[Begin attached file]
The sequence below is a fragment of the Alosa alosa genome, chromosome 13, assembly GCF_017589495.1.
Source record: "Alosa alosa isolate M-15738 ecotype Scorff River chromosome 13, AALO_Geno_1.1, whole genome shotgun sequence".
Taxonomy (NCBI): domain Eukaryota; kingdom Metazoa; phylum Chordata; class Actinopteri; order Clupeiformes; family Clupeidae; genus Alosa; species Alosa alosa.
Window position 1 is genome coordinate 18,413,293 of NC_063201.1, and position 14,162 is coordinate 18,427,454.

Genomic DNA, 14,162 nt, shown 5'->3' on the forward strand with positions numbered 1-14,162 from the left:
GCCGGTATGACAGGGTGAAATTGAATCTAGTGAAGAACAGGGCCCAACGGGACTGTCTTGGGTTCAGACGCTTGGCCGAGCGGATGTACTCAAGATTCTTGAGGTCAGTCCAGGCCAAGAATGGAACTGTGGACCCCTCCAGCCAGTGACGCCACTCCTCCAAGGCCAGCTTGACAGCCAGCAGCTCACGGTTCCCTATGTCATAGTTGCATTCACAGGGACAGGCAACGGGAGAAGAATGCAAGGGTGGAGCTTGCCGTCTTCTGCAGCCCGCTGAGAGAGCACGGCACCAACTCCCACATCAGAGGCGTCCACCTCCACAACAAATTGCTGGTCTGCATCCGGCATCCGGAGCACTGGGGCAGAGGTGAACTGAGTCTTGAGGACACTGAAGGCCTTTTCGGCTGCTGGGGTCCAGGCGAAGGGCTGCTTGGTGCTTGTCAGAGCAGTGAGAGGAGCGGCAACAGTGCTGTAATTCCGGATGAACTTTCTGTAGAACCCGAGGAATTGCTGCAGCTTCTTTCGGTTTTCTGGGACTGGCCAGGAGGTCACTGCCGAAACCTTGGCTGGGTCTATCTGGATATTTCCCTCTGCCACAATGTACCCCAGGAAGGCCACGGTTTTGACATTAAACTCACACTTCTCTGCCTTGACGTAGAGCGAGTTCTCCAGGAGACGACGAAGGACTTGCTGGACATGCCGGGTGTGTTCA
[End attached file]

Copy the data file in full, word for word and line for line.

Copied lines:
The sequence below is a fragment of the Alosa alosa genome, chromosome 13, assembly GCF_017589495.1.
Source record: "Alosa alosa isolate M-15738 ecotype Scorff River chromosome 13, AALO_Geno_1.1, whole genome shotgun sequence".
Taxonomy (NCBI): domain Eukaryota; kingdom Metazoa; phylum Chordata; class Actinopteri; order Clupeiformes; family Clupeidae; genus Alosa; species Alosa alosa.
Window position 1 is genome coordinate 18,413,293 of NC_063201.1, and position 14,162 is coordinate 18,427,454.

Genomic DNA, 14,162 nt, shown 5'->3' on the forward strand with positions numbered 1-14,162 from the left:
GCCGGTATGACAGGGTGAAATTGAATCTAGTGAAGAACAGGGCCCAACGGGACTGTCTTGGGTTCAGACGCTTGGCCGAGCGGATGTACTCAAGATTCTTGAGGTCAGTCCAGGCCAAGAATGGAACTGTGGACCCCTCCAGCCAGTGACGCCACTCCTCCAAGGCCAGCTTGACAGCCAGCAGCTCACGGTTCCCTATGTCATAGTTGCATTCACAGGGACAGGCAACGGGAGAAGAATGCAAGGGTGGAGCTTGCCGTCTTCTGCAGCCCGCTGAGAGAGCACGGCACCAACTCCCACATCAGAGGCGTCCACCTCCACAACAAATTGCTGGTCTGCATCCGGCATCCGGAGCACTGGGGCAGAGGTGAACTGAGTCTTGAGGACACTGAAGGCCTTTTCGGCTGCTGGGGTCCAGGCGAAGGGCTGCTTGGTGCTTGTCAGAGCAGTGAGAGGAGCGGCAACAGTGCTGTAATTCCGGATGAACTTTCTGTAGAACCCGAGGAATTGCTGCAGCTTCTTTCGGTTTTCTGGGACTGGCCAGGAGGTCACTGCCGAAACCTTGGCTGGGTCTATCTGGATATTTCCCTCTGCCACAATGTACCCCAGGAAGGCCACGGTTTTGACATTAAACTCACACTTCTCTGCCTTGACGTAGAGCGAGTTCTCCAGGAGACGACGAAGGACTTGCTGGACATGCCGGGTGTGTTCA